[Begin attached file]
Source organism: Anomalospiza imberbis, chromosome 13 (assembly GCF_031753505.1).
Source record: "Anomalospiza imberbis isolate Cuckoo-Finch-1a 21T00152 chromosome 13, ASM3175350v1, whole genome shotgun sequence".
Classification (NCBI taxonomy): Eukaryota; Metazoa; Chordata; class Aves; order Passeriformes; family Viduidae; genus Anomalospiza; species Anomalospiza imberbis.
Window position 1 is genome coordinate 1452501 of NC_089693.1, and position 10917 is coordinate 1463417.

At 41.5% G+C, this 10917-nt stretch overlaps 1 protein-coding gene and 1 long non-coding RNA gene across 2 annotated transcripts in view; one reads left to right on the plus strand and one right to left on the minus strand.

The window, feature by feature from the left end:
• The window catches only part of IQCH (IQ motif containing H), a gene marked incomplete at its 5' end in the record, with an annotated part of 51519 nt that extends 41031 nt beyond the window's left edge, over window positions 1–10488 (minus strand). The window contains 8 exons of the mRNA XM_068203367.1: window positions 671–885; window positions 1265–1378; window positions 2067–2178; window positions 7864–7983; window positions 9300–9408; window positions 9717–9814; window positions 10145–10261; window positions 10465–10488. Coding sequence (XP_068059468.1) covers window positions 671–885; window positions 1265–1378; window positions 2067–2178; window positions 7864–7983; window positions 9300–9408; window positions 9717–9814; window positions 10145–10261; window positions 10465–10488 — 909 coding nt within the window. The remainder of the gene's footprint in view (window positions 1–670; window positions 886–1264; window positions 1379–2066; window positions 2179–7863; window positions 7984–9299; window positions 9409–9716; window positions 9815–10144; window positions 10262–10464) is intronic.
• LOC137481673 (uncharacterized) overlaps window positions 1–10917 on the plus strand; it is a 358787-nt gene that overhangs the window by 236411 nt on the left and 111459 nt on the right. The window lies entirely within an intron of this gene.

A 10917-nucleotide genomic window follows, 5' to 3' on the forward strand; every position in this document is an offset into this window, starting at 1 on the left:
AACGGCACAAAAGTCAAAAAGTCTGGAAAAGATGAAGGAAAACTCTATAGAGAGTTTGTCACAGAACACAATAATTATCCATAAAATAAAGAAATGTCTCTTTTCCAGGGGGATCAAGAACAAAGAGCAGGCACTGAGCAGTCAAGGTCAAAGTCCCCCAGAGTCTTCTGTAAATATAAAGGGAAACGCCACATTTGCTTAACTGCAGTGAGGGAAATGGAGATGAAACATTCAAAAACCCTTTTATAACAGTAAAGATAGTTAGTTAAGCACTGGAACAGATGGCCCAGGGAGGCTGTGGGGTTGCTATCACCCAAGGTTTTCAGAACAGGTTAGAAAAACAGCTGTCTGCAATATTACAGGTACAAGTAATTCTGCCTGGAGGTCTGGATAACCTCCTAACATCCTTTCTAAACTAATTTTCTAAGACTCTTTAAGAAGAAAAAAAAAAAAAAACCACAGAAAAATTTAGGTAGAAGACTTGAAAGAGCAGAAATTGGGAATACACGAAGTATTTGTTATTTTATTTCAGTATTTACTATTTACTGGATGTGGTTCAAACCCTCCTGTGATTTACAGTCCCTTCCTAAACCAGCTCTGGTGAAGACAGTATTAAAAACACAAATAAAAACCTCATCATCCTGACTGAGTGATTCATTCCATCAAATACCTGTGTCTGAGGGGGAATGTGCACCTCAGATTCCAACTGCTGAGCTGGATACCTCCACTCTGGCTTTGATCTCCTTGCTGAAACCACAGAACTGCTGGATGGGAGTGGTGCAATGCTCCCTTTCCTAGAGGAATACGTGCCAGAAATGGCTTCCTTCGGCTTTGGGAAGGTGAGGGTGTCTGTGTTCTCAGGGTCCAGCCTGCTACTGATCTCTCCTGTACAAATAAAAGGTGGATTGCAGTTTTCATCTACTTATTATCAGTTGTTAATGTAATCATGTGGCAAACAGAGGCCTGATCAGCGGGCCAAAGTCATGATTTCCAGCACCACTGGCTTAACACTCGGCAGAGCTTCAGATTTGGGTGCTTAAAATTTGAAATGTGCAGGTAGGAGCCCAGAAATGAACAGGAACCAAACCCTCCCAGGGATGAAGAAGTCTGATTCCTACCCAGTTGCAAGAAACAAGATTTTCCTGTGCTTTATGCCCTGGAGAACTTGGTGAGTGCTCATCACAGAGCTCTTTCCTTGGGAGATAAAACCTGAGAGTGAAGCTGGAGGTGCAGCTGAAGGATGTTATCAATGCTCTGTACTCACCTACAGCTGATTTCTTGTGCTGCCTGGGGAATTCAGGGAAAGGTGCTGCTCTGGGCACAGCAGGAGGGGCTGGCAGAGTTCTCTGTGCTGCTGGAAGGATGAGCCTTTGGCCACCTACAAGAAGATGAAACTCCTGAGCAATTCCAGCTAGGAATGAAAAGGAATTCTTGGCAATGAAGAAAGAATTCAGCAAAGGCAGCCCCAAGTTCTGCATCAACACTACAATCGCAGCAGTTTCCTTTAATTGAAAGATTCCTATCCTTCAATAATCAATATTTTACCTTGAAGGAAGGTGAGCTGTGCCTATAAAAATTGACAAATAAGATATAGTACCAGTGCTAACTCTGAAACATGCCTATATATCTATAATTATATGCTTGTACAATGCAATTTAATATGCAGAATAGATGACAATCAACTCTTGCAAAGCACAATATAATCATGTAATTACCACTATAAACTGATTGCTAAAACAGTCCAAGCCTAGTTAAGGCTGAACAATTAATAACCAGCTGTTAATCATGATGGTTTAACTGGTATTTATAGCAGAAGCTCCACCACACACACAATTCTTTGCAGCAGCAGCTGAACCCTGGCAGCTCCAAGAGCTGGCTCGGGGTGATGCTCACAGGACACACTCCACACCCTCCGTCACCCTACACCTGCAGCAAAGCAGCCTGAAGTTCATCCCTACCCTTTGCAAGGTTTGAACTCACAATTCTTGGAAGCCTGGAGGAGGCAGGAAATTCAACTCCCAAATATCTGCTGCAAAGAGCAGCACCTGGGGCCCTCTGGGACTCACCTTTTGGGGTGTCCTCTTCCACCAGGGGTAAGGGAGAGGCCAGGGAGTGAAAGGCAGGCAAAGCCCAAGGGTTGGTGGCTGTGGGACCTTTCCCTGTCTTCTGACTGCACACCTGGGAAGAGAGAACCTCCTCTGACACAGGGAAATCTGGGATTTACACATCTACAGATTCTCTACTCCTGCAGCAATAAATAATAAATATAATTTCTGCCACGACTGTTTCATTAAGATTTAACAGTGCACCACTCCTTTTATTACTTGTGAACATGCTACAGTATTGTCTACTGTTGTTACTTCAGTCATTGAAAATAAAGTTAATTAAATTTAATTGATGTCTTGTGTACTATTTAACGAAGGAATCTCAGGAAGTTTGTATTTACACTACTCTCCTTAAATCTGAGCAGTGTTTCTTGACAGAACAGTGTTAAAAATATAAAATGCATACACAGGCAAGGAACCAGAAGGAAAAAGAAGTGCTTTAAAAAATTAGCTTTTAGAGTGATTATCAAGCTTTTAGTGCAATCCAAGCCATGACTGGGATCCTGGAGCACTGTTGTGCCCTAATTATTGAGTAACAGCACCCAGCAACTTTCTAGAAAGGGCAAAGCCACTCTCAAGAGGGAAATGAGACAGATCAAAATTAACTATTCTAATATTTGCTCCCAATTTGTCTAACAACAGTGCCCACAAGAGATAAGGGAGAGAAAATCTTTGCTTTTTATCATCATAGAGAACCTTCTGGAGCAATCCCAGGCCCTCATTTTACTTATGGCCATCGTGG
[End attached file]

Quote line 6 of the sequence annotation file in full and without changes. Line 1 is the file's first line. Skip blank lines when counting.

The window, feature by feature from the left end: